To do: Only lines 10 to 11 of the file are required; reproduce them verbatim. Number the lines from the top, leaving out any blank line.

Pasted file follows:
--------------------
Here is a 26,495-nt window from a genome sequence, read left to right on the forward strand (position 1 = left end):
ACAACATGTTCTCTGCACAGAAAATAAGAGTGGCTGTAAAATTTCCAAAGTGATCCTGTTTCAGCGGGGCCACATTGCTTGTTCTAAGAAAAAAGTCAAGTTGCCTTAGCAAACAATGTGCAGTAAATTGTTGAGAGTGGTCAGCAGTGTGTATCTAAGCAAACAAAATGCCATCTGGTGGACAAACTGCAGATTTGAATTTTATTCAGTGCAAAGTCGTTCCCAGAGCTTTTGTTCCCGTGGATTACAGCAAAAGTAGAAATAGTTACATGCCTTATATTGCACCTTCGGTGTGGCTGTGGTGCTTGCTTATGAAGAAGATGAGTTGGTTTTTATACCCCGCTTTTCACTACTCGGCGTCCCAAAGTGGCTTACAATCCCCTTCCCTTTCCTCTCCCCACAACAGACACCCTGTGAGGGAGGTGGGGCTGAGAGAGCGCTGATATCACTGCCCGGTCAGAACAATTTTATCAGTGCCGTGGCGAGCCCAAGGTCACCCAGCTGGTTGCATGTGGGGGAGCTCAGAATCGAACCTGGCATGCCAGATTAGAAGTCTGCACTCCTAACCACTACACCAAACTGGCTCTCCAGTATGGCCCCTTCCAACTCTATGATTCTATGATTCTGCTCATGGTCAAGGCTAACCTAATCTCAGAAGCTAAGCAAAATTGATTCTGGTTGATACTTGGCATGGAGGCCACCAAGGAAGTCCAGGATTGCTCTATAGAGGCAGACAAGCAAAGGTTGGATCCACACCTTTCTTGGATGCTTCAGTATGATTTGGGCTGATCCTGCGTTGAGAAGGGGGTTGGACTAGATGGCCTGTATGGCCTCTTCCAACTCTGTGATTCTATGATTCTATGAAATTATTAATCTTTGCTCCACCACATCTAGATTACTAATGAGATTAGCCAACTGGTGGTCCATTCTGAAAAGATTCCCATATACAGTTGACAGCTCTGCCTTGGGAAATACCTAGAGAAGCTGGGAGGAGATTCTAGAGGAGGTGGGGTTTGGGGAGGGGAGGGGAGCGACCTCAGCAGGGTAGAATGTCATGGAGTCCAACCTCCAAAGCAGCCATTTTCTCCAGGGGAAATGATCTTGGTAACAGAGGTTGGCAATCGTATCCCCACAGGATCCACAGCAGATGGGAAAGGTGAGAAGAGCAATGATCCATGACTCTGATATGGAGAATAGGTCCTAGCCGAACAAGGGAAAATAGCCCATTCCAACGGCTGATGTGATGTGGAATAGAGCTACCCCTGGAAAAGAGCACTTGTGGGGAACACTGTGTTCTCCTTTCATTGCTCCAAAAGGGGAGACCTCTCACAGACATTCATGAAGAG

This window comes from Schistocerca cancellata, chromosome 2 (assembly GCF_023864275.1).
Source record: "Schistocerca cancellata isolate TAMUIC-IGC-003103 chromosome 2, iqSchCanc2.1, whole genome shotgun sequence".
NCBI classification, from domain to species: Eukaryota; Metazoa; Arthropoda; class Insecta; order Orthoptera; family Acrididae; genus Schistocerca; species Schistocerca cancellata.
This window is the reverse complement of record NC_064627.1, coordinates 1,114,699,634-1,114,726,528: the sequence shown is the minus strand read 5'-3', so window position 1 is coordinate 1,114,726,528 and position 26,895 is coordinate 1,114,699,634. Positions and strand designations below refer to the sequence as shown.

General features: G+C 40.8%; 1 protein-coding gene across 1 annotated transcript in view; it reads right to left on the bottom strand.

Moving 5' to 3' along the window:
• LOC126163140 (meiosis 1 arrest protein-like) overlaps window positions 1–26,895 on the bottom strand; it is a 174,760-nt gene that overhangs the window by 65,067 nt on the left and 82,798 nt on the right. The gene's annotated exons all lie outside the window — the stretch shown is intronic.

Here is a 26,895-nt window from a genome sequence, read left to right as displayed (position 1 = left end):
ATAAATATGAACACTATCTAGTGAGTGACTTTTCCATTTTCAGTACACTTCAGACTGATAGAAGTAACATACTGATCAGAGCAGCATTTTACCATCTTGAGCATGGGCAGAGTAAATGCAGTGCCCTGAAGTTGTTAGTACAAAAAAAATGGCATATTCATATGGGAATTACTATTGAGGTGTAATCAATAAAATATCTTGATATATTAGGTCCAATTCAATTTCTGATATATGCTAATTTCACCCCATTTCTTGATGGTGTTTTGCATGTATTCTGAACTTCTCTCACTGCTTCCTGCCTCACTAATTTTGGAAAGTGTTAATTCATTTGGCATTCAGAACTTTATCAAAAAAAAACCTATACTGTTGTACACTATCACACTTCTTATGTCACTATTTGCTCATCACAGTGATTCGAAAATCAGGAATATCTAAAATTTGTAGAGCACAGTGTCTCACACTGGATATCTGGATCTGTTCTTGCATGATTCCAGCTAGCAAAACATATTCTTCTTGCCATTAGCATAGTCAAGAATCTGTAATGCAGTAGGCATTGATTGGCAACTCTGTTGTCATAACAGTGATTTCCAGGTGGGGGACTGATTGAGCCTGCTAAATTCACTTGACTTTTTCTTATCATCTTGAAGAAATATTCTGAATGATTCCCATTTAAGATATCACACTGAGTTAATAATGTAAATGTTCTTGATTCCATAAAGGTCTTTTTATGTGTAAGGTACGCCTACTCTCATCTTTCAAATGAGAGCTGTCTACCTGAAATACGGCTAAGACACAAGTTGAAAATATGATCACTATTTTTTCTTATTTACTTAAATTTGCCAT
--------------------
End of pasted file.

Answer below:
Here is a 26,895-nt window from a genome sequence, read left to right as displayed (position 1 = left end):
ATAAATATGAACACTATCTAGTGAGTGACTTTTCCATTTTCAGTACACTTCAGACTGATAGAAGTAACATACTGATCAGAGCAGCATTTTACCATCTTGAGCATGGGCAGAGTAAATGCAGTGCCCTGAAGTTGTTAGTACAAAAAAAATGGCATATTCATATGGGAATTACTATTGAGGTGTAATCAATAAAATATCTTGATATATTAGGTCCAATTCAATTTCTGATATATGCTAATTTCACCCCATTTCTTGATGGTGTTTTGCATGTATTCTGAACTTCTCTCACTGCTTCCTGCCTCACTAATTTTGGAAAGTGTTAATTCATTTGGCATTCAGAACTTTATCAAAAAAAAACCTATACTGTTGTACACTATCACACTTCTTATGTCACTATTTGCTCATCACAGTGATTCGAAAATCAGGAATATCTAAAATTTGTAGAGCACAGTGTCTCACACTGGATATCTGGATCTGTTCTTGCATGATTCCAGCTAGCAAAACATATTCTTCTTGCCATTAGCATAGTCAAGAATCTGTAATGCAGTAGGCATTGATTGGCAACTCTGTTGTCATAACAGTGATTTCCAGGTGGGGGACTGATTGAGCCTGCTAAATTCACTTGACTTTTTCTTATCATCTTGAAGAAATATTCTGAATGATTCCCATTTAAGATATCACACTGAGTTAATAATGTAAATGTTCTTGATTCCATAAAGGTCTTTTTATGTGTAAGGTACGCCTACTCTCATCTTTCAAATGAGAGCTGTCTACCTGAAATACGGCTAAGACACAAGTTGAAAATATGATCACTATTTTTTCTTATTTACTTAAATTTGCCAT